First week at PCRF

Pro-cancer research fund (PCRF) is a registered UK charity that has three main prongs of activity: research, outreach, and patient care. The research side is an integral part of the charity, and is led by Imperial professor Mustafa Djamgoz. Dr. Djamgoz is developing a non-toxic way of treating many different types of cancers, including Prostate, Breast, Colon, and Pancreas. The internationally acclaimed and peer-reviewed research is integral to PCRF’s mission as it gives them the necessary authority, professionalism and trust-worthiness for a supportive drop-in advice centre. PCRF offers a direct link between cutting-edge research and the patients that the research is ultimately meant to help. PCRF engages in multiple outreach talks and programs each year, such as the annual Orchid walk, aimed at making new information more accessible to the people actually affected by cancer. The patient care is delivered through the Amber Care Centre, a free drop in centre located in north London that offers professional help to cancer patients, as well as a free home nurse care program. PCRF is improving the lives of this community through awareness and prevention campaigns, psychological support, and specialist oncology detection and care, at little to no cost.

I chose this charity because its small size allows me the opportunity to take on multiple jobs that would normally be classified into many different sectors. My background is in Biology, and I am particularly interested in molecular biology. As one of the three prongs of activity is research, over the past six weeks, I have been introduced to the lab members, given a stack of seminal papers to read on the topic of “Ion Channels in Cancer”, and adopted many dishes of breast cancer cells, which I have grown and started testing drugs on. These six weeks have prepared me immensely for the second part of my internship this summer, which is the Charity Insights scheme. Having been involved in the research part has given me a significant hands-on experience, and allowed me to fully grasp PCRF’s unique approach to helping people with cancer.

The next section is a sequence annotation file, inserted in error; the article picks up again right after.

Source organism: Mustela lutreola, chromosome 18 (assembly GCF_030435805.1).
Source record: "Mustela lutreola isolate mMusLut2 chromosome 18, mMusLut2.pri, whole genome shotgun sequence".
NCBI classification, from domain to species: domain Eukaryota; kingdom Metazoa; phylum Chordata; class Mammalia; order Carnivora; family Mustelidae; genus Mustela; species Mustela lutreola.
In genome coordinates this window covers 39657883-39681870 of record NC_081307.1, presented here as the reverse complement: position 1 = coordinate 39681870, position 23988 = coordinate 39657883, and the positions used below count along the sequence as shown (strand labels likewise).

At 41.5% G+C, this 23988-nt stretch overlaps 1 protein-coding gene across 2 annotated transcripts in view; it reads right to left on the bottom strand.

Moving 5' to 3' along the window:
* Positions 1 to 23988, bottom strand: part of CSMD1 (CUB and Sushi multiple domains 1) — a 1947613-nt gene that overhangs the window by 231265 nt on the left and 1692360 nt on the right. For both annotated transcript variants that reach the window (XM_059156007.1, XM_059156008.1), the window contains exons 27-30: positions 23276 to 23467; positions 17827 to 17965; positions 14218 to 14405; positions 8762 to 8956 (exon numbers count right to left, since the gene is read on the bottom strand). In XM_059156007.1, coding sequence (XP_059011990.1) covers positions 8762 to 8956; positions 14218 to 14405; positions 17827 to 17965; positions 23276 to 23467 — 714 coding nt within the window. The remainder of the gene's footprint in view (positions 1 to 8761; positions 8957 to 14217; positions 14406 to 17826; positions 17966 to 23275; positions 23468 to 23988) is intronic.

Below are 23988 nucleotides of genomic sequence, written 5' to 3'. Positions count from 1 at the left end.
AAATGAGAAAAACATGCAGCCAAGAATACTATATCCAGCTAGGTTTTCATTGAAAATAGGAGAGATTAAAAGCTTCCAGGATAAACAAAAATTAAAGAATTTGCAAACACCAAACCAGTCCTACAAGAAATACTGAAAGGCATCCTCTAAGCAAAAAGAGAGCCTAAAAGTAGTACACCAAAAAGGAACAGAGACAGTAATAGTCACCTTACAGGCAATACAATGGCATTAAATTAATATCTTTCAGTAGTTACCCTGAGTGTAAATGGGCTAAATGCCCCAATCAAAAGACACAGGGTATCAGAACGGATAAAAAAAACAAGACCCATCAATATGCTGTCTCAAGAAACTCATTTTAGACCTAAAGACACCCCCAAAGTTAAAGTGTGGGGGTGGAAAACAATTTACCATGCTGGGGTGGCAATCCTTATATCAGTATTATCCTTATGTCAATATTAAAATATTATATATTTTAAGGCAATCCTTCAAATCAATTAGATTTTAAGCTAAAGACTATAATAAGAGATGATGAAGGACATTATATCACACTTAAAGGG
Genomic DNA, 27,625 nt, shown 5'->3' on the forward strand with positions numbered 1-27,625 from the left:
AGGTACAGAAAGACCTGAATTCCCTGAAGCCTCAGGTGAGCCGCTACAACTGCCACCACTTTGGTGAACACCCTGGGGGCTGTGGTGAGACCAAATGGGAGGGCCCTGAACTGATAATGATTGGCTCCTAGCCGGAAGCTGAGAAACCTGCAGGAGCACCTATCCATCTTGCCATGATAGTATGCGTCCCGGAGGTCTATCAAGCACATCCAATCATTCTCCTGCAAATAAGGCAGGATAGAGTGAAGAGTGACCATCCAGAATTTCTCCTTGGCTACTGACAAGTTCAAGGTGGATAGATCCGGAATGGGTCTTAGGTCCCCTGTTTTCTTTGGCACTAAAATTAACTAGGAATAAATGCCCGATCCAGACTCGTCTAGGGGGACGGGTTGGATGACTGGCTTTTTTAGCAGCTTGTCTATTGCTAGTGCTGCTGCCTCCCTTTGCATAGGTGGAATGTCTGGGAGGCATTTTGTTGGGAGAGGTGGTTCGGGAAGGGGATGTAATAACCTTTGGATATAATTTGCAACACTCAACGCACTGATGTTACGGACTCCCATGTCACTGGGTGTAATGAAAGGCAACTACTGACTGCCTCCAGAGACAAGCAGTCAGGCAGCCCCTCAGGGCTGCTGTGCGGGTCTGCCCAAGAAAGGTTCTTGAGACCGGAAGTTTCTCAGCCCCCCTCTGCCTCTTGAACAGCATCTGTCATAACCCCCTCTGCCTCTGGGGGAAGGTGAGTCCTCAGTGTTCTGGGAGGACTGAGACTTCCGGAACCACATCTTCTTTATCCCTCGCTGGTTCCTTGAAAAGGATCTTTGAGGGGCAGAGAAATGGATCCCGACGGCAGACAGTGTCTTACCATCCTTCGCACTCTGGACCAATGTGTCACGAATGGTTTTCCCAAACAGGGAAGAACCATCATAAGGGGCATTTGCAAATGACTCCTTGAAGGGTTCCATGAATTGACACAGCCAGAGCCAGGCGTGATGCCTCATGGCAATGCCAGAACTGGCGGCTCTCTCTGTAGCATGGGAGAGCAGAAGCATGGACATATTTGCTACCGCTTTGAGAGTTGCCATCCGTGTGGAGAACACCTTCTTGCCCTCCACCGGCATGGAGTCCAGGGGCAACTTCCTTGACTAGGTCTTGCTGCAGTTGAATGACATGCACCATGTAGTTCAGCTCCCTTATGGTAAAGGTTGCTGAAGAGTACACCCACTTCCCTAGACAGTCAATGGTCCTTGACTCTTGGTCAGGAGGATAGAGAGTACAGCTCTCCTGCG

During my internship at PCRF, my project will be to develop their website and assist in fundraising. The website is currently unavailable, which is a major hindrance to the potential of this organization. I will also aid in organizing a conference for 150 researchers in cancer for the 9th and 10th of September. Through the research that I have done in the past six weeks, I have learned enormous amounts about cancer to a much greater scope than has been offered to me in my course. I will use this as a base to build upon and share through the website and the blogs, and to be able to relate to the invited speakers and participants at the “Ion Channels in Cancer” conference PCRF will be hosting.

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